External fixation devices and MRI safety

January 17, 2006

Most orthopedic implants and materials do not pose problems for patients undergoing MRI procedures. MRI may be hazardous for external fixation systems, however, because of the length of the implant or the formation of a conductive loop.

Frank Shellock, Ph.D.

Adjunct clinical professor of radiology and medicine, University of Southern California and Institute for Magnetic Resonance Safety, Education, and Research

www.MRIsafety.com

www.IMRSER.org

Most orthopedic implants and materials do not pose problems for patients undergoing MRI procedures. MRI may be hazardous for external fixation systems, however, because of the length of the implant or the formation of a conductive loop.

External fixation systems are specially designed frames, clamps, rods, rod-to-rod couplings, pins, posts, fasteners, wire fixations, fixation bolts, washers, nuts, hinges, sockets, connecting bars, screws, and other components used in orthopedic and reconstructive surgery.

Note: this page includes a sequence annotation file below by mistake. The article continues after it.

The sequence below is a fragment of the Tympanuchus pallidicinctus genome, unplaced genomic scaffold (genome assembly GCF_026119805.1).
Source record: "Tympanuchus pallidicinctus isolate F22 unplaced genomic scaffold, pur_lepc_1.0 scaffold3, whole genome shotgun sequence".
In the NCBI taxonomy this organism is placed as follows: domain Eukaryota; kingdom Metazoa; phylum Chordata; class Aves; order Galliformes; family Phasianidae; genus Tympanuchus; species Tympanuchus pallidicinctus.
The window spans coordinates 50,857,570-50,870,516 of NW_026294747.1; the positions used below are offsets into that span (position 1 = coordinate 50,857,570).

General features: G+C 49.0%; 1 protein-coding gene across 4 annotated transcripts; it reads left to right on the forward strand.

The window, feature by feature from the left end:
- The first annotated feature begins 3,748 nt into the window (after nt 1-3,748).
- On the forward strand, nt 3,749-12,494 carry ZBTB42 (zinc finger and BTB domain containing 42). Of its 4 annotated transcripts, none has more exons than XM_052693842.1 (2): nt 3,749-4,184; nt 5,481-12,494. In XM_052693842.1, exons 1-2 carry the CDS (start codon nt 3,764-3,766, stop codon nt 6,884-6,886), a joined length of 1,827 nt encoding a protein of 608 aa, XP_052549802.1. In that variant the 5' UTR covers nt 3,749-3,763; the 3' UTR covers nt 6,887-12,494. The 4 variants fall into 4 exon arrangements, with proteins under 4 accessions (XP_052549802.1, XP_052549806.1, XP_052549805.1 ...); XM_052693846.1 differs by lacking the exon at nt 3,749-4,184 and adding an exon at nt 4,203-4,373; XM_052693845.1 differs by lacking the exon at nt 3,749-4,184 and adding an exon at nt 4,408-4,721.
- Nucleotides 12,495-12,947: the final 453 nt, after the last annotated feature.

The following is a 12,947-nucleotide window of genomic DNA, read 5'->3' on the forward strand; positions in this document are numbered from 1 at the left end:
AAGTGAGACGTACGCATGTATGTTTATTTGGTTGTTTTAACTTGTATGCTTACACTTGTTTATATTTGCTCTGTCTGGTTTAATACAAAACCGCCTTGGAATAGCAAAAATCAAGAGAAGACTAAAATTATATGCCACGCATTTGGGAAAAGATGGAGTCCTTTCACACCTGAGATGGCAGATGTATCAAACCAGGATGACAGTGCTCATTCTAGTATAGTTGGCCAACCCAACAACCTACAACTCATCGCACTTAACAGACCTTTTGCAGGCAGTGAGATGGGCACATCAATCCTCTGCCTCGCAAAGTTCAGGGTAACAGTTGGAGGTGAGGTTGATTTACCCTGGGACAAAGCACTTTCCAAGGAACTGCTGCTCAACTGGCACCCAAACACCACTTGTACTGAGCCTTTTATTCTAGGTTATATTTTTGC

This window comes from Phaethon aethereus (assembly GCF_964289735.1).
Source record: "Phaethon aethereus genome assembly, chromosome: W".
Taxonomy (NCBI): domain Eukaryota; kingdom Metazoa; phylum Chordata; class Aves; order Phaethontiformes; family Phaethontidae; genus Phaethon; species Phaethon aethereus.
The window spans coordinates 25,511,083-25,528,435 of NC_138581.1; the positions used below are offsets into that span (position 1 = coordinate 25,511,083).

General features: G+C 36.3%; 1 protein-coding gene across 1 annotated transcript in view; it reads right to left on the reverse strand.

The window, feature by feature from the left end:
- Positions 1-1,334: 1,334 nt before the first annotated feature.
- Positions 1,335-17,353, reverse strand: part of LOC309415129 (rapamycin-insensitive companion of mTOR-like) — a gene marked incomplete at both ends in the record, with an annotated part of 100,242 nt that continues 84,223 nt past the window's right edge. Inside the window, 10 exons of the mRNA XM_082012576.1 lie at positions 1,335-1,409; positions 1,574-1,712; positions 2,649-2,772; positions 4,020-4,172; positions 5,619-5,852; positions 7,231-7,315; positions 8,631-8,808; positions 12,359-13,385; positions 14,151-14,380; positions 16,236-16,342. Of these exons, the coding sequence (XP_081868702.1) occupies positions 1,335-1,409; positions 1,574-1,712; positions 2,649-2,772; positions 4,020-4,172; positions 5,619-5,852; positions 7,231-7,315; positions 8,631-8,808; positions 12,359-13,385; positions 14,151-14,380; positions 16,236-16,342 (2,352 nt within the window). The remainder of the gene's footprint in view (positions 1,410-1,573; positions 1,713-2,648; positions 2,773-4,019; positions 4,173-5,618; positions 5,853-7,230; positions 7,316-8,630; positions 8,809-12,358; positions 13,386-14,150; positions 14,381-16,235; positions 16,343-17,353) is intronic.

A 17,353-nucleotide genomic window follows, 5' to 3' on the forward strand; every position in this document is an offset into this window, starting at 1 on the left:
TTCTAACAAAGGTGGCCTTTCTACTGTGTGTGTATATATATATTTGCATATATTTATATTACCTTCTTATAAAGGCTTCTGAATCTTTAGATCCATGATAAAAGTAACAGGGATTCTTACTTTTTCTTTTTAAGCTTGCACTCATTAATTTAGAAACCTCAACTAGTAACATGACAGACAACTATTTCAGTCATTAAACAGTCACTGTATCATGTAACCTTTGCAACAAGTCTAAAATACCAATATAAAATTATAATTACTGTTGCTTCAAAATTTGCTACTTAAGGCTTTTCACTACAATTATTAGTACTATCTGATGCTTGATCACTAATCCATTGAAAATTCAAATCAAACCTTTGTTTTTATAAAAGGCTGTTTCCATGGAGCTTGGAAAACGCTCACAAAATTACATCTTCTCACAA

Indications for external fixation systems are varied, including the following treatment applications:

  • open and closed fracture fixation

  • pseudoarthroses of long bones (congenital and acquired)

  • limb lengthening by metaphyseal or epiphyseal distraction

  • correction of bony or soft-tissue defects

  • correction of bony or soft-tissue deformities

The assessment of MRI safety issues for external fixation systems is especially challenging because of the myriad possible components, many of which are made from conductive materials, and the many configurations used for these devices.

The primary concern is MRI-related heating, which is dependent on the particular aspects of the external fixation system. The specific MRI conditions - strength of the static magnetic field, radiofrequency, type of RF transmit coil, pulse sequence, body part imaged - directly affect the safety aspects of scanning patients with external fixation systems.

For each external fixation device that has undergone MRI safety testing and applied for approval of labeling from the FDA, highly specific guidelines need to be followed relative to a given device configuration and the MRI conditions used for the imaging procedure. This information will be contained in the Instructions for Use for a given external fixation device. Imaging protocols will vary accordingly.

REFERENCE

Shellock FG. Reference manual for magnetic resonance safety, implants, and devices. 2006 ed.